I originally wrote this post for Man of the House on April 8, 2011. That site is dead, but thanks to the power of the Internet Archive’s Wayback Machine, I was able to recover it.
Mommy Bloggers are the perennial cause celebre of marketers and newsies. Stories are flooding the newswires about how the fairer sex of bloggers are attractive targets for companies wanting to have the word spread amongst prospective customers.
While some moms (and dads) may jump into blogging “for the free stuff,” there is a higher calling to being a blogger about your family.
Yes, there are some perks (I’ve picked up car seats and movie tickets through my personal blog) but the real benefit of blogging as a dad is engagement. You become more aware of your decisions and the decisions of others. Because you have a self imposed deadline of a few hundred words a week, you’re always looking for story ideas.
A trip to the playground doesn’t stop with you jumping on the monkey bars, you engage the other parents standing around the outside watching the kids to get their perspectives on parenting.
When I started my daddy blog, DadCAMP, the idea was the create a network for dads to get together and share parenting experiences. The term “camp” is attached to everything in the social media community and is used to describe unconferences where the audience plans the agenda on the fly. CupcakeCamp, DemoCamp, BarCamp, etc (you see where this is going).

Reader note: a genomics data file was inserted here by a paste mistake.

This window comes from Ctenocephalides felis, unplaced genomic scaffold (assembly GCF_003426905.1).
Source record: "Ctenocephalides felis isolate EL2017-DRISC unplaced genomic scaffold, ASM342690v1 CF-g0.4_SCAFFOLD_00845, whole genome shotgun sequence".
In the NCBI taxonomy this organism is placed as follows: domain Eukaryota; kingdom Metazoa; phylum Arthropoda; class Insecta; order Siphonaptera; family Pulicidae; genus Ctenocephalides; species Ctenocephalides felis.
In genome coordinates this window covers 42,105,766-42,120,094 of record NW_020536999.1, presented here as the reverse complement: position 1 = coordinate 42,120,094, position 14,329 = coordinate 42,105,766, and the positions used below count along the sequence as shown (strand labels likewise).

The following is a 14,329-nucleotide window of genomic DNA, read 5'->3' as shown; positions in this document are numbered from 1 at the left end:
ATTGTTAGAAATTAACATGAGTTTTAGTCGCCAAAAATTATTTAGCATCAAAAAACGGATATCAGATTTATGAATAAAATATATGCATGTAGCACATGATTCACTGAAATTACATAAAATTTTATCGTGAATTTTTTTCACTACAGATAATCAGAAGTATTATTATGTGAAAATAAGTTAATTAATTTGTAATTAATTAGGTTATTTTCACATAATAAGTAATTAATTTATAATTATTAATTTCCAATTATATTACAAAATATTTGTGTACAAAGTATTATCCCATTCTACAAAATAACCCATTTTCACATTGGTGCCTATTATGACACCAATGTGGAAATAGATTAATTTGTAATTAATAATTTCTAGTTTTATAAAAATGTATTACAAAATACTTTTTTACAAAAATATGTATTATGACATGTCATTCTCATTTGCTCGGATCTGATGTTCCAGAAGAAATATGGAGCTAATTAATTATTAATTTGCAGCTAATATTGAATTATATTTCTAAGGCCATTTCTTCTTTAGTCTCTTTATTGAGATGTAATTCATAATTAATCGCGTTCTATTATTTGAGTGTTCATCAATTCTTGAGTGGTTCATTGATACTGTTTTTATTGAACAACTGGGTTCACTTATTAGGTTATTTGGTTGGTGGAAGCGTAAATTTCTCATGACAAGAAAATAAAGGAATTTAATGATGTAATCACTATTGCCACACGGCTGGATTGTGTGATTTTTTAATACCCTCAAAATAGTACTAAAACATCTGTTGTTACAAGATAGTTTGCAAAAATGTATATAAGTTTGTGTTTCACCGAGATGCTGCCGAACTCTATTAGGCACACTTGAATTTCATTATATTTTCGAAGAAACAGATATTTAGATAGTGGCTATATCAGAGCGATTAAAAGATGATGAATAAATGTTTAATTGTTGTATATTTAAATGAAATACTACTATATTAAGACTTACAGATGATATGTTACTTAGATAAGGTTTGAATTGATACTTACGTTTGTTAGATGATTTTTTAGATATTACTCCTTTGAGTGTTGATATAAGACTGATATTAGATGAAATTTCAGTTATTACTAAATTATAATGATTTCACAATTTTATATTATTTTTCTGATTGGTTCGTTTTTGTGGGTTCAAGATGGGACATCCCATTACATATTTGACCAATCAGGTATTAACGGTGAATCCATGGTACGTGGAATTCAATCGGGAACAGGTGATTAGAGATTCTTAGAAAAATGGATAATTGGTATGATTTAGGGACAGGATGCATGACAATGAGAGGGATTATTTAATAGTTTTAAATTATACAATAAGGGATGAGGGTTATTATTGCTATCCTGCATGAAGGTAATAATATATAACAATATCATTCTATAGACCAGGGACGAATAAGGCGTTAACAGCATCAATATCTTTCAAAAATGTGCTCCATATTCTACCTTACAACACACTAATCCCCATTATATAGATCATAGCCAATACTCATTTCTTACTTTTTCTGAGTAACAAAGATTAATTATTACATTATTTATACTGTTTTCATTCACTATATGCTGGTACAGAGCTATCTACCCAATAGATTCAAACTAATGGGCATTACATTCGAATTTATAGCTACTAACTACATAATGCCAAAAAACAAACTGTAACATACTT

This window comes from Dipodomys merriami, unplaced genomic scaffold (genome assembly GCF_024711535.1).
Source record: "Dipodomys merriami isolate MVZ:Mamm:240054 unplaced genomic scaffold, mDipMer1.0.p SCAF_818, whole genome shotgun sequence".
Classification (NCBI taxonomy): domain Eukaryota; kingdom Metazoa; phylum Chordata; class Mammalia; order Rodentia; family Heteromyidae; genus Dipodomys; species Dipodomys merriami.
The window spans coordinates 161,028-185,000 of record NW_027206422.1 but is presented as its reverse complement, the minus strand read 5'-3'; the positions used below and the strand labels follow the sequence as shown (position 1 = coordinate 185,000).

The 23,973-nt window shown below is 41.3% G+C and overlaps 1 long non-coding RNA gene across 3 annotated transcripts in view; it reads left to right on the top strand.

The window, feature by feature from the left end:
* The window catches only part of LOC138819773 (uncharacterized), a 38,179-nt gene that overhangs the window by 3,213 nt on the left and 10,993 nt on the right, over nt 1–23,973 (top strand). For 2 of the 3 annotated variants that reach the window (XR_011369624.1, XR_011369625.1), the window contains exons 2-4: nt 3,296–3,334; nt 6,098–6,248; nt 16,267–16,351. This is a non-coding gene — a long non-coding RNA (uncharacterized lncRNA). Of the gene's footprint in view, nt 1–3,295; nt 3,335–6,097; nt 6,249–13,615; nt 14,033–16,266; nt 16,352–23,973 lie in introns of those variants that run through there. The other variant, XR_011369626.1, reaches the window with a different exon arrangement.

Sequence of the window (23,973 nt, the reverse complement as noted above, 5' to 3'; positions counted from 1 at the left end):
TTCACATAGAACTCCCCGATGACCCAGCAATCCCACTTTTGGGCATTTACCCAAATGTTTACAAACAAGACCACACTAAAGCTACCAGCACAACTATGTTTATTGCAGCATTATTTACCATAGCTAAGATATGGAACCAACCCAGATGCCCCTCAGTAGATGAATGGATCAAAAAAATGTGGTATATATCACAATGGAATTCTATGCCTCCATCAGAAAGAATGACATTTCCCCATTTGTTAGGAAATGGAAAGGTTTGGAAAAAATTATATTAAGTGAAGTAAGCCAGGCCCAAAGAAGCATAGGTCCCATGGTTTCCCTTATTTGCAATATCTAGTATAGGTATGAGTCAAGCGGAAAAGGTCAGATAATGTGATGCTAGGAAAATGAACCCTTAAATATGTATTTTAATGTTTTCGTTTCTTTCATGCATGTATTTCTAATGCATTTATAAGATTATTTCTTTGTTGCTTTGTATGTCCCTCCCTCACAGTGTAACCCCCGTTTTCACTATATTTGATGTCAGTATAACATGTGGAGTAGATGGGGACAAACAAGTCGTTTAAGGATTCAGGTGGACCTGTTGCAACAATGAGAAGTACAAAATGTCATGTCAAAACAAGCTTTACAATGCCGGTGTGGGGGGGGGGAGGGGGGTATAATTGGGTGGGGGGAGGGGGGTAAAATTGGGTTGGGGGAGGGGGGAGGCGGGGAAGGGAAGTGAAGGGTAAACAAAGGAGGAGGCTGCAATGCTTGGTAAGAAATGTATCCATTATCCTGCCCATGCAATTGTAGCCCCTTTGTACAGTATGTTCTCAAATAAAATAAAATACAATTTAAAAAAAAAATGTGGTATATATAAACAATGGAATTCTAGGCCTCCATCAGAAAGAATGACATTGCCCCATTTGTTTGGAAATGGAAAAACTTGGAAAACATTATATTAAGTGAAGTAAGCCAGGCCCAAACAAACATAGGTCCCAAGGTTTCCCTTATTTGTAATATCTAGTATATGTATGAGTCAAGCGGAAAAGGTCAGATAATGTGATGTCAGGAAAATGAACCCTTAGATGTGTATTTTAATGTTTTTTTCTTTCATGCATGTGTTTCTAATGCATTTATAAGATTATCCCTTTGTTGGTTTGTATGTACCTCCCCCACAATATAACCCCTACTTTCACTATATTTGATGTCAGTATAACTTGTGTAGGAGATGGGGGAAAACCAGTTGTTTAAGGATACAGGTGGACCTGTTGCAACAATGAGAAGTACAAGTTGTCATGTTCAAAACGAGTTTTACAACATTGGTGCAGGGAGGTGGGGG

My blog started as a way for dads to play together. I wanted to build a support group of people with similar experiences. I wanted to meet other dads who were engaged and active in their kids’ lives and starting a blog helped to make that happen. Along the way, I’ve met some great people, made new friends and have approached my parenting in an entirely different way.
If you start your dad blog with the idea to make money at it, and become the Dooce of Dads, you’ll fail. You need to do it because you want to, because you love to and let the community build organically. If others share your perspective they’ll join in, if they don’t, well, you’ll have a great archive of family memories, photos and videos to share with your kids when they get older.
There is, however, a downside to all of this blogging excitement. You can become so wrapped up in the archiving and documenting of each family outing that you forget to enjoy them. I admit my son has scolded me to put down the iPhone screaming “Daddy, talk to me!” more than a few times.